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UFC 196 Aftermath: On Conor McGregor, audacity, and creating major events

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LAS VEGAS -- A question for those fighters who took joy in Conor McGregor's loss to Nate Diaz on Saturday night at UFC 196: Have you ever attempted what the UFC featherweight champion tried to pull off?

How many of those who took shots at McGregor after being submitted by Diaz at the MGM Grand ever went up two weight classes on short notice to save a show when a main event fighter pulled out? I don't see too many hands raised right now.

For all the talk about superfights that have come and gone over the years, how many champions actually took the plunge and attempted to claim a second crown? McGregor was ready to try it when Rafael dos Anjos had to pull out Saturday night's original main event. Dozens have held UFC gold since B.J. Penn was the last to go up in weight class as a reigning champ and challenge for another title, but McGregor was the only one ready to put his money where his mouth was.

And, oh yeah, this event is called UFC 196 and not UFC 197 because both ends of the heavyweight title fight for the original UFC 196 on Feb. 6, Fabricio Werdum and Cain Velasquez, pulled out within 24 hours of each other, causing the original UFC 196 to be rebranded as a UFC Fight Night.

Granted, no one should be pressured to fight hurt, and no one has to accept a short-notice fight when there's a lot on the line.

But let's ponder an alternate universe for a moment, one in which McGregor turned down Chad Mendes at UFC 189 and Nate Diaz last night. Would the UFC be riding anywhere near as big a wave of momentum as it currently enjoys had McGregor taken his ball and gone home?

Sure, the shows would have gone on with Robbie Lawler vs. Rory MacDonald and Holly Holm vs. Miesha Tate, respectively. But they also wouldn't have been nearly as big and memorable, and thousands of Irish fans who paid big money to travel to the fight would have felt burned.

UFC 189, UFC 194, and UFC 196 are three of the most historic evenings in MMA history. They, along with Ronda Rousey's ascension, have helped return the sense of excitement, of unpredictability, of wild swings in emotions, which had been missing from the sport since the 2008-10 peak.

The UFC featherweight champion's audacity, his willingness to dream big, and his fearlessness in chasing after it have fueled another MMA boom. Eventually, he was going to fly too close to the sun. His wings were finally clipped Saturday night when he ran into someone every bit as fearless – someone who happened to be physically larger – in Nate Diaz.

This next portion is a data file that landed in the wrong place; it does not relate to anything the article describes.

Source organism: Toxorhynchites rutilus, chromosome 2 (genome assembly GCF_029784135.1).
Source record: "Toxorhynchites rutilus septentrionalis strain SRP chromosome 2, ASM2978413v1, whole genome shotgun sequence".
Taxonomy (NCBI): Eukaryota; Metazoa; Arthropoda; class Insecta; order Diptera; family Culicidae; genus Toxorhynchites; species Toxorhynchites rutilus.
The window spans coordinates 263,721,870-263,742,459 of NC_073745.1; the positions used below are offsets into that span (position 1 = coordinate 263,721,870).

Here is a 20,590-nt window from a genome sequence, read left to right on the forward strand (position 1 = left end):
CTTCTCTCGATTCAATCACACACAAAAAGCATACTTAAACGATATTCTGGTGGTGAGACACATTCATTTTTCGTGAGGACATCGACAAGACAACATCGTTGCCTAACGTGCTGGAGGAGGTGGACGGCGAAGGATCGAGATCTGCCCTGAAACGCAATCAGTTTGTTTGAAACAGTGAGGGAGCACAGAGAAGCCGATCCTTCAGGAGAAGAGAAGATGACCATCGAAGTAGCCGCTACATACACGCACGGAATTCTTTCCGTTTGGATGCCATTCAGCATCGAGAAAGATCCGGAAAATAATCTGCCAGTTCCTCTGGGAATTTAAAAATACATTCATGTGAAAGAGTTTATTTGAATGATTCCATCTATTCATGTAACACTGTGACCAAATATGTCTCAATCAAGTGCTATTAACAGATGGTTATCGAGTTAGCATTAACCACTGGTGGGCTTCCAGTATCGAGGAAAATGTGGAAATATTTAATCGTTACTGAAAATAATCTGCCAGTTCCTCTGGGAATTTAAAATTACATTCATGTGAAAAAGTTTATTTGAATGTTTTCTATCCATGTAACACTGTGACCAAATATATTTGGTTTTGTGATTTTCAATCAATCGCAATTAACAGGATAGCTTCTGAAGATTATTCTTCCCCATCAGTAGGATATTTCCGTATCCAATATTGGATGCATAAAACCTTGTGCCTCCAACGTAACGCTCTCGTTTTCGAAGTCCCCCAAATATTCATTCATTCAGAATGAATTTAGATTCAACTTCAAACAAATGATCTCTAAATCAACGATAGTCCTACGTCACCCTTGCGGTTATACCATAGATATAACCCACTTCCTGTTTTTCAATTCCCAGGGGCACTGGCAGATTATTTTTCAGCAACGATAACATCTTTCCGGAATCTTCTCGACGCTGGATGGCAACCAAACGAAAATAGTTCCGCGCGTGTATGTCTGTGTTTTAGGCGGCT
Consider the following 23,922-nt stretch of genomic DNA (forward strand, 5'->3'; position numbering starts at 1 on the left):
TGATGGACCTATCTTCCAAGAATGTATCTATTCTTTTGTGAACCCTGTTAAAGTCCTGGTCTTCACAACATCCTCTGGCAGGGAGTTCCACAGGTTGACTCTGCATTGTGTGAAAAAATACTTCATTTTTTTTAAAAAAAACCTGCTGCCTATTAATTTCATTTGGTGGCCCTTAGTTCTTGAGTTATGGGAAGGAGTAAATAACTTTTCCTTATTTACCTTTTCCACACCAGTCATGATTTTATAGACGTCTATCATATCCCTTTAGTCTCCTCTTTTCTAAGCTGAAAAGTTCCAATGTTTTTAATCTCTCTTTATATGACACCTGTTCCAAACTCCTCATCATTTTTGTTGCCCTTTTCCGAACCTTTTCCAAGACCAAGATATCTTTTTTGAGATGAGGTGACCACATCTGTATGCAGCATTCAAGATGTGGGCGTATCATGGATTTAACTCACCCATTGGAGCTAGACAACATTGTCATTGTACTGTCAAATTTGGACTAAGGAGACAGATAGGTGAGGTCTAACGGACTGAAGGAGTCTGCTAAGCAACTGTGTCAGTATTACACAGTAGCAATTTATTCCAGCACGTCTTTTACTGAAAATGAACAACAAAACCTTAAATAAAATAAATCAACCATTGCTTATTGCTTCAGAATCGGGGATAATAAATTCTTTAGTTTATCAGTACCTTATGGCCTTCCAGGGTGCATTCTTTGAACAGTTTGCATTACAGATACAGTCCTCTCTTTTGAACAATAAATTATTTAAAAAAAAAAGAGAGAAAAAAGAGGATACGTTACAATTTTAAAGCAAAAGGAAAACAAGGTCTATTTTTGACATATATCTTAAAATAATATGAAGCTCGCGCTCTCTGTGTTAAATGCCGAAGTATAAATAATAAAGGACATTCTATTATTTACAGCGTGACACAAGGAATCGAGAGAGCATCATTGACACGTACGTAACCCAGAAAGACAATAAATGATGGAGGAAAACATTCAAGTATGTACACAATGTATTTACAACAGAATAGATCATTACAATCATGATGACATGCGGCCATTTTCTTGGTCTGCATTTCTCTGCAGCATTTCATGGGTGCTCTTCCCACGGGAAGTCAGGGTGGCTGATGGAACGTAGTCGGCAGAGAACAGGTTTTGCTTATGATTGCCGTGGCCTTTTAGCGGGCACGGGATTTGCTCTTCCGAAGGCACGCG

It would be easy to call McGregor a once-in-a-generation talent, but we shouldn't have to call him that. If instead of playing it safe, more high-level fighters took an occasional McGregoresque risk -- or took on all comers like Nick and Nate Diaz, for that matter -- nights as exciting as UFC 196 could be closer to the norm instead of the exception. And said fighters might start making McGregoresque money, too. And still be in position to draw, even in the wake of a major defeat.

With that in mind, we'll give a humbled McGregor the final word.

"I will never shy away from a challenge," McGregor said Saturday night. "I will never shy away from defeat. This is part of the game. I am happy to come out there, continue and stay in this fight. I had many chances to not do this and sit and wait. But I went in, I took the fight and it didn't pay off. This is the fight business. It's another day. I'll come back."

UFC 196 quotes

"It doesn't matter how many times you get knocked down, it's how many times you get back up. I think that's what a champion does." -- New UFC women's bantamweight champion Miesha Tate

"They were pushing me on those FOX cards, I was bringing more numbers than anybody, but nobody pays attention to that. I got a big following between me and my brother. ... so I feel like I brought in a lot, and it made the fight a lot more entertaining, a lot more interesting than the dos Anjos fight." -- Nate Diaz

"I'm not cut. I'm simply heartbroken and that's it. I'll pick myself up and we'll figure it out in the morning." -- McGregor

"I think that Ronda now will fight Miesha Tate for the title. That's what's going to happen," White said. "That's what I said before this fight even happened. Whoever wins tonight will fight Ronda for the title." -- Dana White, on ESPN's SportsCenter

Stock report

Up: Miesha Tate For awhile there, it seemed like Tate's role in MMA history was pretty much sealed. She helped the women's side of the sport get to a certain level as Strikeforce champion, then Rousey came along, and Tate looked forever destined to be her foil. But last night's thrilling submission victory over Holm to claim the UFC women's bantamweight title was the ultimate tribute to Tate's resilience, both in the cage and out. Tate rightfully got discouraged when her promised third fight was Rousey was ripped away from her, but she get her head straight and got back to work. And it paid off Saturday night, as she never quit searching for an opening and finally got it the fifth round. Miesha Tate is one of the pound-for-pound toughest fighters in MMA and is one of the true pioneers on the women's side of the sport. Her victory over Holm ensure she'll take her rightful place in the sport's history.